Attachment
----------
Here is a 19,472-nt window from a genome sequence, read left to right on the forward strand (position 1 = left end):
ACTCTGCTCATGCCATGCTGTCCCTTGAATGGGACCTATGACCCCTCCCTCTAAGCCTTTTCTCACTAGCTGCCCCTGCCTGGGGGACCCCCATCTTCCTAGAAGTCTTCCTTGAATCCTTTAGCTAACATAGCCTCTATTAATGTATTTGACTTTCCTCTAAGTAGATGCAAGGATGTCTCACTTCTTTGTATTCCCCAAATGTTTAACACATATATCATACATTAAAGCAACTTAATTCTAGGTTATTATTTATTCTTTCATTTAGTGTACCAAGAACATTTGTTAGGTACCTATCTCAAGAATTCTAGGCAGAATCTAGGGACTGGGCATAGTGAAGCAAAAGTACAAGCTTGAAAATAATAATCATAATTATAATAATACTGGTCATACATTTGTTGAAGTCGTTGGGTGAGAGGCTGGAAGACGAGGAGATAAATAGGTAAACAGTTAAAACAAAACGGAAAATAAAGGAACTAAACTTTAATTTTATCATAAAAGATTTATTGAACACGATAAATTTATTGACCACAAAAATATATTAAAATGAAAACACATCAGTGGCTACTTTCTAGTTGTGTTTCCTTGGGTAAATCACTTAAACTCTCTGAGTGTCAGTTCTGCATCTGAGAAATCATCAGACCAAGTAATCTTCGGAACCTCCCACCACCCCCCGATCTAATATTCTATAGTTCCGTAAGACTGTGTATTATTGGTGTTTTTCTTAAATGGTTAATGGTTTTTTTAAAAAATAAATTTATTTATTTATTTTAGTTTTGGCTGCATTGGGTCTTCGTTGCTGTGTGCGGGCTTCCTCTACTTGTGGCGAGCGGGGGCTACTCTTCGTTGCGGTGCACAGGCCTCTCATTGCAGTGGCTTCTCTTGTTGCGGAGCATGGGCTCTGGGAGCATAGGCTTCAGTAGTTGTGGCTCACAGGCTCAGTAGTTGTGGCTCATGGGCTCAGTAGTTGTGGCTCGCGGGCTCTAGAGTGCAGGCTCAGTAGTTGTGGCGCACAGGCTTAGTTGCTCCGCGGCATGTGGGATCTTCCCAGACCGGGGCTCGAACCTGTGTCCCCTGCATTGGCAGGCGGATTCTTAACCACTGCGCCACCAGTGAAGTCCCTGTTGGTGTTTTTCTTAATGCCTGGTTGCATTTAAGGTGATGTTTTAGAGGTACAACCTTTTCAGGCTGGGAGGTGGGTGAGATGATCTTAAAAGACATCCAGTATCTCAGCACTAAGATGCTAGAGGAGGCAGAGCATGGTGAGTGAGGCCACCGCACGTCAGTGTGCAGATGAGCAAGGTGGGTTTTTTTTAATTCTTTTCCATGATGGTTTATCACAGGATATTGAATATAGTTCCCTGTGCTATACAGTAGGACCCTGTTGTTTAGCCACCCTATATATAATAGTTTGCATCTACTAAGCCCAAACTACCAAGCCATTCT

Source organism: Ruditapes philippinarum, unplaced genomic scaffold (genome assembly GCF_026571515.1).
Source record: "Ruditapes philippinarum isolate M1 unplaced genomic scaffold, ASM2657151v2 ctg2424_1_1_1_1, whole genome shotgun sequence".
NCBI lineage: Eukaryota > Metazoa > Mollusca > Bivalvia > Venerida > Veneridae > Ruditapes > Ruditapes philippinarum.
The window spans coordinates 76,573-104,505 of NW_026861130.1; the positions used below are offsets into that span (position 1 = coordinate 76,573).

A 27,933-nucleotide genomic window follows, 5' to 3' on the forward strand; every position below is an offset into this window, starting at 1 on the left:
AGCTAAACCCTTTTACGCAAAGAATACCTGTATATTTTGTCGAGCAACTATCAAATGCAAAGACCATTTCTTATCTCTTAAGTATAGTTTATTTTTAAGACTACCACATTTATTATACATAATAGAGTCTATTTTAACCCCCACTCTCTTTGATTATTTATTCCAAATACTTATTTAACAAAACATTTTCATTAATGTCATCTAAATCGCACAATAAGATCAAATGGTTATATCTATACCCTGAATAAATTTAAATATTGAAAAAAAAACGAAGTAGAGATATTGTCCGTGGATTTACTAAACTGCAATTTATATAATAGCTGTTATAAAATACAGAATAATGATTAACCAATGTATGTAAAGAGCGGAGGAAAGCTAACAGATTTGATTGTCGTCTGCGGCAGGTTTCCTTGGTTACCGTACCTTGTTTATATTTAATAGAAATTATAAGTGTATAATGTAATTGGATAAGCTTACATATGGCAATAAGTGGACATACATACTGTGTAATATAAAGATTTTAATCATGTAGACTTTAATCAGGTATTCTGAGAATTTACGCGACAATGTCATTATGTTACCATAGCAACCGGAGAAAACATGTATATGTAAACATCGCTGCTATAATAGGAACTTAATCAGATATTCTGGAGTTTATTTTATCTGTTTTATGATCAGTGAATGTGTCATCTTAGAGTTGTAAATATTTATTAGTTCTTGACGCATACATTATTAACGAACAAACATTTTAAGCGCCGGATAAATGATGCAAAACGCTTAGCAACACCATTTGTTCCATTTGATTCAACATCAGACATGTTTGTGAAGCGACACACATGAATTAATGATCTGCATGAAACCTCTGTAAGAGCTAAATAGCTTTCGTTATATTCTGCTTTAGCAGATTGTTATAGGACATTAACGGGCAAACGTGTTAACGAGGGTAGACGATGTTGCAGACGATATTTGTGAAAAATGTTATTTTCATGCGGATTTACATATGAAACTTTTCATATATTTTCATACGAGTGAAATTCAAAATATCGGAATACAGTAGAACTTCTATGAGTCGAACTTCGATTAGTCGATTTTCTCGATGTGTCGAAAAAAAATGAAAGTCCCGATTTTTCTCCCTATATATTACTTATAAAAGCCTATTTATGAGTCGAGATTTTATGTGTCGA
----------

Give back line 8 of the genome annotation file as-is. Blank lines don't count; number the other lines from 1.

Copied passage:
AGCTAAACCCTTTTACGCAAAGAATACCTGTATATTTTGTCGAGCAACTATCAAATGCAAAGACCATTTCTTATCTCTTAAGTATAGTTTATTTTTAAGACTACCACATTTATTATACATAATAGAGTCTATTTTAACCCCCACTCTCTTTGATTATTTATTCCAAATACTTATTTAACAAAACATTTTCATTAATGTCATCTAAATCGCACAATAAGATCAAATGGTTATATCTATACCCTGAATAAATTTAAATATTGAAAAAAAAACGAAGTAGAGATATTGTCCGTGGATTTACTAAACTGCAATTTATATAATAGCTGTTATAAAATACAGAATAATGATTAACCAATGTATGTAAAGAGCGGAGGAAAGCTAACAGATTTGATTGTCGTCTGCGGCAGGTTTCCTTGGTTACCGTACCTTGTTTATATTTAATAGAAATTATAAGTGTATAATGTAATTGGATAAGCTTACATATGGCAATAAGTGGACATACATACTGTGTAATATAAAGATTTTAATCATGTAGACTTTAATCAGGTATTCTGAGAATTTACGCGACAATGTCATTATGTTACCATAGCAACCGGAGAAAACATGTATATGTAAACATCGCTGCTATAATAGGAACTTAATCAGATATTCTGGAGTTTATTTTATCTGTTTTATGATCAGTGAATGTGTCATCTTAGAGTTGTAAATATTTATTAGTTCTTGACGCATACATTATTAACGAACAAACATTTTAAGCGCCGGATAAATGATGCAAAACGCTTAGCAACACCATTTGTTCCATTTGATTCAACATCAGACATGTTTGTGAAGCGACACACATGAATTAATGATCTGCATGAAACCTCTGTAAGAGCTAAATAGCTTTCGTTATATTCTGCTTTAGCAGATTGTTATAGGACATTAACGGGCAAACGTGTTAACGAGGGTAGACGATGTTGCAGACGATATTTGTGAAAAATGTTATTTTCATGCGGATTTACATATGAAACTTTTCATATATTTTCATACGAGTGAAATTCAAAATATCGGAATACAGTAGAACTTCTATGAGTCGAACTTCGATTAGTCGATTTTCTCGATGTGTCGAAAAAAAATGAAAGTCCCGATTTTTCTCCCTATATATTACTTATAAAAGCCTATTTATGAGTCGAGATTTTATGTGTCGA